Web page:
With Jurgen Klinsmann’s appointment as USMNT coach, it’s worth revisiting his commentary on the American soccer structure during the World Cup last year after the round of 16 loss to Ghana.
I hope to expand on this tomorrow, but it’s worth watching again and absorbing those comments as we look at what the standards for his tenure with not just the USMNT, but the entire USSF structure in general, will and should be.
I’ll kick this off in the meantime. I’ve been a soccer dad for about five years, the last two of which have been watching Mallory play at club level. As far as what Klinsmann said a year ago, I’d be happy to help him nuance that message, because the “lower class environment” stuff, no matter his intentions, will get him in trouble.
Now, for his point about the inverted pyramid, etc. These last five years have taught me that soccer is a decidedly inclusive sport, as long as you’re included. That is, we will show up for Mallory’s practice, and kids from different clubs and rec teams, high school kids, coaches from different levels, and an assortment of parents might all be kicking the ball around between actual practice sessions, tending goal for kids they don’t know who need practice striking left-footed, coordinating carpools with other families who they only know through the seeing each other on that particular stretch of FieldTurf every week, etc. etc. It’s a sport that culminates, levels out and promotes lots of interaction.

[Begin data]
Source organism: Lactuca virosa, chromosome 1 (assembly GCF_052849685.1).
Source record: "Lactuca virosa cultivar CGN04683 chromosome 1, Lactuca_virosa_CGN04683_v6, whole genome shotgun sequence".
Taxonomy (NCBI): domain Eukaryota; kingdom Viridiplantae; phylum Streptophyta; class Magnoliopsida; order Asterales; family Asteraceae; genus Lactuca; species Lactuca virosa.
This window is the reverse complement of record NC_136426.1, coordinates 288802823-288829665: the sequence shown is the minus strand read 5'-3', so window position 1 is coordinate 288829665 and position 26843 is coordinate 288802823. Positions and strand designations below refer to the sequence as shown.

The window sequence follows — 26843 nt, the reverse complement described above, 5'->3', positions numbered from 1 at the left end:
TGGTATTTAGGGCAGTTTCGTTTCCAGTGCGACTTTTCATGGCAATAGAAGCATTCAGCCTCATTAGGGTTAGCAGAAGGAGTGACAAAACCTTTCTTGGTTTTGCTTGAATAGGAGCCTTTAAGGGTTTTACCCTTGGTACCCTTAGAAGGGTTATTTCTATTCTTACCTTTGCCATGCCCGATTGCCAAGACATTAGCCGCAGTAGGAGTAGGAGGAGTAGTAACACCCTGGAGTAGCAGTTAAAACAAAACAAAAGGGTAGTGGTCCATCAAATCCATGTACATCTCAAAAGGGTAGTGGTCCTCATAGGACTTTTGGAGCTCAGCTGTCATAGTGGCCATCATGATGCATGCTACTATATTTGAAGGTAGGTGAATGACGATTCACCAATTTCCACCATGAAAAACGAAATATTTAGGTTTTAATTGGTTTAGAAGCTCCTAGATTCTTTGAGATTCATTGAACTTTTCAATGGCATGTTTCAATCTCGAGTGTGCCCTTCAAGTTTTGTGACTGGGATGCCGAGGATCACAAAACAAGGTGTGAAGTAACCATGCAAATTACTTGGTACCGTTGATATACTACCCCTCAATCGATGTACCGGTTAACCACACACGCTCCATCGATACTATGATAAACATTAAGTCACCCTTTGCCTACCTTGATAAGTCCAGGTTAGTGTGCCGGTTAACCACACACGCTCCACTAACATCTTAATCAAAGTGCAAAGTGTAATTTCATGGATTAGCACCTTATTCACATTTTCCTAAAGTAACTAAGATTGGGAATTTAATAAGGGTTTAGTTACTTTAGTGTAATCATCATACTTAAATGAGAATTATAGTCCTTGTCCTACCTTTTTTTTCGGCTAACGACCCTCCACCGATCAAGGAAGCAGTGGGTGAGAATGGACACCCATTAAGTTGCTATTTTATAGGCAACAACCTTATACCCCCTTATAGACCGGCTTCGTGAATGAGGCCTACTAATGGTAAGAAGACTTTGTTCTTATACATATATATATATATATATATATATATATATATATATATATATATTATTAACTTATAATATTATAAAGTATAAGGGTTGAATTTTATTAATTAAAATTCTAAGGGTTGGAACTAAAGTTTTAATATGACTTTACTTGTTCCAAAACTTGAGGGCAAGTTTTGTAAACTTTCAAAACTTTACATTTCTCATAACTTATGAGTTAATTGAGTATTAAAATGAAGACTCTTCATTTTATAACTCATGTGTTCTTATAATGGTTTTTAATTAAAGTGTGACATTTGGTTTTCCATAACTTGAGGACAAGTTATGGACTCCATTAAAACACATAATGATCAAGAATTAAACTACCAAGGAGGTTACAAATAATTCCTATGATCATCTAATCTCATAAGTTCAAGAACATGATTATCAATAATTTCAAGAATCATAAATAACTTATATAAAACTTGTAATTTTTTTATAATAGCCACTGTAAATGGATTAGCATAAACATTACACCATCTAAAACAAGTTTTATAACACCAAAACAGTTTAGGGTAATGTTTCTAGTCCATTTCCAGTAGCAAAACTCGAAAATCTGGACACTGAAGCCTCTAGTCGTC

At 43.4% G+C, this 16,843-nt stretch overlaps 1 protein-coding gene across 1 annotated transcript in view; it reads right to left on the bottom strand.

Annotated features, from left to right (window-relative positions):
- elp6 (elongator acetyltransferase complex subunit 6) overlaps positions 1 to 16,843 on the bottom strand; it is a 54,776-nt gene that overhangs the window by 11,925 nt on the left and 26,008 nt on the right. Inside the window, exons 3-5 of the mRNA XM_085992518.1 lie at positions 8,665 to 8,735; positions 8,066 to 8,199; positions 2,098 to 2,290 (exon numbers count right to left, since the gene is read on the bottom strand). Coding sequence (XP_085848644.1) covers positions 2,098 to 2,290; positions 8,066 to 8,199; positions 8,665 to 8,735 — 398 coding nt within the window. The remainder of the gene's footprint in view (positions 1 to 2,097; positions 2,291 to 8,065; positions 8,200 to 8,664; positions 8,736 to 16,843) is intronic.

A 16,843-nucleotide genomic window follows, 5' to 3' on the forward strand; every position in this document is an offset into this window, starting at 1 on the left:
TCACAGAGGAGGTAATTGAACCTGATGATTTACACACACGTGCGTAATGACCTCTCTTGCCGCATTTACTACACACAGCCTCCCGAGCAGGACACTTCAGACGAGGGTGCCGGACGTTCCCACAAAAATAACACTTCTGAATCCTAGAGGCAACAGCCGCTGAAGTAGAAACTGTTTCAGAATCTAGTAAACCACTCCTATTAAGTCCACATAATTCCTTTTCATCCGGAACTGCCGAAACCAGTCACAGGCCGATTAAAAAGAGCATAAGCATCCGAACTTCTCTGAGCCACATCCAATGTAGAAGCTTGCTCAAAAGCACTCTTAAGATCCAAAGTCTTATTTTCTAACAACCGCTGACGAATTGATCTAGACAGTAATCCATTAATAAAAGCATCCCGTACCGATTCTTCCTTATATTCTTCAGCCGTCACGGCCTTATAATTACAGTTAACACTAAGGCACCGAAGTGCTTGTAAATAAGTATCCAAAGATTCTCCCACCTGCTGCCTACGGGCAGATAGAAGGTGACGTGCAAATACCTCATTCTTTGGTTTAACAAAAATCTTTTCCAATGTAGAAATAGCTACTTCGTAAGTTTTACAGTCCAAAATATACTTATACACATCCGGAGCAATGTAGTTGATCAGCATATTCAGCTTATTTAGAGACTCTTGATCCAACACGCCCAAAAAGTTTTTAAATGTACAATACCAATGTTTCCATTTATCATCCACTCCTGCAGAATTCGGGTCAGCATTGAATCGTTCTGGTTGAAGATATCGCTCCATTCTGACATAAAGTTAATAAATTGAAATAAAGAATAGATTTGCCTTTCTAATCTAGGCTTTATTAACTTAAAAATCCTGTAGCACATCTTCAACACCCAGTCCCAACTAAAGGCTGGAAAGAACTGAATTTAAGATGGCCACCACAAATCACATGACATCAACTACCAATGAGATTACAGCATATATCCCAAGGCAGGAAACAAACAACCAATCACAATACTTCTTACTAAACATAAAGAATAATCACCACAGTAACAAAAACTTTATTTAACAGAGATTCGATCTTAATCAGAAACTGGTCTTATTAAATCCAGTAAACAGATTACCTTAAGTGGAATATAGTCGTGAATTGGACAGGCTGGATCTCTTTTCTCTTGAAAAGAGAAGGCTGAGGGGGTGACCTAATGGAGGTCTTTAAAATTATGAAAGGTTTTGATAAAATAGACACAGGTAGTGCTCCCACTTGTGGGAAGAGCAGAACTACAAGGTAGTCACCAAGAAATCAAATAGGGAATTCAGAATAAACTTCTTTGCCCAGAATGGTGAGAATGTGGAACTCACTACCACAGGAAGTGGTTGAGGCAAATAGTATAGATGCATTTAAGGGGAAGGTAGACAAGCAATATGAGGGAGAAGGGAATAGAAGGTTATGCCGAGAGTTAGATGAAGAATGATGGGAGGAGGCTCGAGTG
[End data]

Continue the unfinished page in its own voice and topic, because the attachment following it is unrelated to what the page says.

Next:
But it ain’t a melting pot. Even for Portland, the sport is decidedly homogeneous. We live in the middle of Portland proper, as do most of Mallory’s teammates, but her team has not had an actual game—fall, spring, or tournament—in the city in almost two years. The sport is overwhelmingly populated by well-off suburbanites (I can tell you that the cost for Mallory to play at the level she does, is not insignificant for us).
And the logistical burden is such that I cannot imagine how a single, working parent could pull off having a child or children playing at a high level. Even during the summer, Mallory practices two or three times a week, and plays in tournaments five or more weekends.
I love the sport. And I have little doubt that we are on the cusp of soccer becoming second only to football in popularity in the U.S. But until we figure out a way to cast a wider net, we will not only lose out on some of our best national talent, but we’ll deny opportunities for millions of kids to be a part of it all.